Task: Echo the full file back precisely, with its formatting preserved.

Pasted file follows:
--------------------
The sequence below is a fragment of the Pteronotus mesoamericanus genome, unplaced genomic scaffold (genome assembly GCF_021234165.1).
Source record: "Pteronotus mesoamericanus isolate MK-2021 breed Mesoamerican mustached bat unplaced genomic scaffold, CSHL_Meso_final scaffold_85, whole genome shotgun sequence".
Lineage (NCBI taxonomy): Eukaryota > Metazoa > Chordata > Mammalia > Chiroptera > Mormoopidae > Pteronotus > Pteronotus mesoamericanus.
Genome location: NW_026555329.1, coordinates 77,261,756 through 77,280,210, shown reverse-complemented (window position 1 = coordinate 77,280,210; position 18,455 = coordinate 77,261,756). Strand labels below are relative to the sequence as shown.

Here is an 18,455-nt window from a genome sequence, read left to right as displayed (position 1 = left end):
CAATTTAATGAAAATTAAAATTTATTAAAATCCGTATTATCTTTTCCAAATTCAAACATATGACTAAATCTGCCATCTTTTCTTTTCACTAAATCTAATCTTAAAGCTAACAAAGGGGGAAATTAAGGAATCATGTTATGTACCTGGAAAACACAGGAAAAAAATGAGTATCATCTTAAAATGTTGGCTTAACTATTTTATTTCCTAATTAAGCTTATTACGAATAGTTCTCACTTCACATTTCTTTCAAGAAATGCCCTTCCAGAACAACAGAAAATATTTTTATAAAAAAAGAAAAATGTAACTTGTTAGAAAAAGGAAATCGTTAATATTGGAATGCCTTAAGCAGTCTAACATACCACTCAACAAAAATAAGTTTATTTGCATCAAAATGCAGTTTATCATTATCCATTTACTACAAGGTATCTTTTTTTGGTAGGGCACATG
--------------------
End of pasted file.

The sequence below is a fragment of the Pteronotus mesoamericanus genome, unplaced genomic scaffold (genome assembly GCF_021234165.1).
Source record: "Pteronotus mesoamericanus isolate MK-2021 breed Mesoamerican mustached bat unplaced genomic scaffold, CSHL_Meso_final scaffold_85, whole genome shotgun sequence".
Lineage (NCBI taxonomy): Eukaryota > Metazoa > Chordata > Mammalia > Chiroptera > Mormoopidae > Pteronotus > Pteronotus mesoamericanus.
Genome location: NW_026555329.1, coordinates 77,261,756 through 77,280,210, shown reverse-complemented (window position 1 = coordinate 77,280,210; position 18,455 = coordinate 77,261,756). Strand labels below are relative to the sequence as shown.

Here is an 18,455-nt window from a genome sequence, read left to right as displayed (position 1 = left end):
CAATTTAATGAAAATTAAAATTTATTAAAATCCGTATTATCTTTTCCAAATTCAAACATATGACTAAATCTGCCATCTTTTCTTTTCACTAAATCTAATCTTAAAGCTAACAAAGGGGGAAATTAAGGAATCATGTTATGTACCTGGAAAACACAGGAAAAAAATGAGTATCATCTTAAAATGTTGGCTTAACTATTTTATTTCCTAATTAAGCTTATTACGAATAGTTCTCACTTCACATTTCTTTCAAGAAATGCCCTTCCAGAACAACAGAAAATATTTTTATAAAAAAAGAAAAATGTAACTTGTTAGAAAAAGGAAATCGTTAATATTGGAATGCCTTAAGCAGTCTAACATACCACTCAACAAAAATAAGTTTATTTGCATCAAAATGCAGTTTATCATTATCCATTTACTACAAGGTATCTTTTTTTGGTAGGGCACATG